Phi Tuy neither had the mean to pay the fine, nor access to ask for help from anyone. He felt helpless and had to accept being jailed for three days in lieu of paying the 1,500-baht-fine. He expected to be taken to the Central Prison, located in Mae Taeng, one of Chiang Mai’s districts. Phi Tuy was waiting in the holding cell until 18.00. Then, the judge read the verdict via television again saying since it was his first time of committing an offence, he would be just reprimanded. He was asked to not repeat the offence. Eventually, Phi Tuy was not transferred to the prison. He was allowed to live in the area behind the Warorot Market again. Since then, at night, Phi Tuy dares not stray on the street again.
As to his work as cart pusher, Phi Tuy said that “there has hardly been any work due to the ‘Co Few’ disease or something like that. Very little work to do. Before I could earn 300-400 baht a day. Now I hardly make even a hundred baht.”
When asked whether he had known that the curfew ban had been imposed to prohibit people from leaving their homes after 22.00 before he was charged, Phi Tuy said, “I had no idea about that. I just crossed the street, from where I slept. Just there. And I was about to go back sleeping again. But the police did not let me off the hook. They said I broke the curfew ban. Well, I could not refuse my culpability. It was a law. Initially, the police told me I could return to my place at 20.00. Then, after I went with them, and after I signed some paper, I had to wait for the court hearing. It took quite a long time. I had to sleep and eat one day and one night in the holding cell. Well, it was my fault. I just did not follow the news.”
The case of ‘Phi Chart’
In another case, Phi Chart (pseudonym) also sleeps rough in Chiang Mai’s Warorot Market and earns his living pushing vegetable carts in the market. He sleeps at the vegetable stall in the market, too. He revealed that;
At night on 6 April 2020 around 21.00, Phi Chart had an appointment with his friends at the Tha Phae Gate. He went by foot from Warorot Market to the meeting place, about 1.5 kilometers away. When he arrived at the meeting spot, his friends were not yet there. He awaited them for a while until he decided to head back.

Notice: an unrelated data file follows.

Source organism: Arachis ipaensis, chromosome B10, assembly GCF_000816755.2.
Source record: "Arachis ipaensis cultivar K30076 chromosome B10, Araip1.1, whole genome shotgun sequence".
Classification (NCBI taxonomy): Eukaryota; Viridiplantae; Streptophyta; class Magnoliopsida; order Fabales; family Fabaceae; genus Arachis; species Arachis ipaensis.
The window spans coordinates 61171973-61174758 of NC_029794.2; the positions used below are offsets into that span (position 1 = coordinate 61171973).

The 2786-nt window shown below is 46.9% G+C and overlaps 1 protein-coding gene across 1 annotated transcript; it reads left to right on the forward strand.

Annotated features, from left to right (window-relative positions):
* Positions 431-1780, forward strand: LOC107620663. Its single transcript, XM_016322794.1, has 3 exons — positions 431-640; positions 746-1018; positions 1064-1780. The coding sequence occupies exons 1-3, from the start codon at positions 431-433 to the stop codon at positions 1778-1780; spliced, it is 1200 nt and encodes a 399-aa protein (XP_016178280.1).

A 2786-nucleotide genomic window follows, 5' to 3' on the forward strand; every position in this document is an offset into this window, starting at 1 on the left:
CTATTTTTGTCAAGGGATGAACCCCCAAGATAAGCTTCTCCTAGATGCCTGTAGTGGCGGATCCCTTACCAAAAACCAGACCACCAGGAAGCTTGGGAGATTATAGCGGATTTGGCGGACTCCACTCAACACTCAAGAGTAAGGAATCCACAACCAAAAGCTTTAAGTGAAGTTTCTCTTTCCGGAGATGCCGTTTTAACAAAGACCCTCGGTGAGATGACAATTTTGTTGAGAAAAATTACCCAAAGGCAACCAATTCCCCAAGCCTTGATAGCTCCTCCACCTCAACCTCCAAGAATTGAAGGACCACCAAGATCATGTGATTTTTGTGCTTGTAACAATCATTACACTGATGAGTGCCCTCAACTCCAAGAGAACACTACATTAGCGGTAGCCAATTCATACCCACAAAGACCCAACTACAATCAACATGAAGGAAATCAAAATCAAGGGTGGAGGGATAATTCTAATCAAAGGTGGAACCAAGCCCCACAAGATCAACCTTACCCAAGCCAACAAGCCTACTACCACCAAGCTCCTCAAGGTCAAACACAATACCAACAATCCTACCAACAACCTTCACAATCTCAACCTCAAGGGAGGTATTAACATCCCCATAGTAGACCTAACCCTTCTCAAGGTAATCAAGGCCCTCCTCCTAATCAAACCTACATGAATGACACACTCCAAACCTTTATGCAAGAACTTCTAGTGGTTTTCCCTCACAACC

It was around 22.30, Phi Chart started walking back to the area behind the Warorot Market. He saw a checkpoint near the Tha Phae Gate. There, he was stopped by the police and was told he was not supposed to leave his home and should stay put. Then the police arrested him. Phi Chart pleaded to the officials, telling them that he had no money. When he asked on what charge he was arrested, the police simply said it was already after 22.00.
Phi Chart was taken to a Chiang Mai’s Police Station and was charged. He had to sign the document to plead guilty to the charge. But as he was unable to sign his name, so he was asked to give a fingerprint. There was no lawyer with him throughout the process. He was held in custody in the holding cell at the police station for one night as well.
The following day, around 16.00, the police brought Phi Chart to the Court located at the intersection close to the Chiang Mai bus terminal (the Kwaeng Court of Chiang Mai). Upon arrival at the Court, Phi Chart recounted that he saw an elderly person clad in yellow outfit on the TV monitor and he was told by the person to stand up. He was asked to tell his name, and he did so. Then, the person on the TV screen told him that “Next time, please do not stray from your home after 22.00.”
According to Phi Chart, he could not wrap his head around the process. As far as he could tell, he was fined for 3,000 baht and was ordered to report himself for some criminal purpose at the Mae Rim District Office in late April (probably the Probation Office). As to the fine, a police official who knows him helped to pay for him. So, he was released and returned to stay at his place behind the Warorot Market like before.
In addition, according to the two rough sleepers who were prosecuted and the volunteers who work with homeless and rough sleepers including helping to distribute food to them during the Covid-19 outbreak, there are reports of rough-sleeping homeless people being prosecuted on similar charges in the past two weeks after the curfew ban had been imposed. As far as we know, there are at least ten such cases.
Each case has different details. There are cases of homeless people who just slept roughly in the public park and others who strayed outside during the curfew. The volunteers for homeless only have access to information about certain cases. It has been said that some homeless rough sleepers have been incarcerated at the Central Prison of Chiang Mai in lieu of paying fine pursuant to the sentencing of the Court. But we are not able to obtain all the information.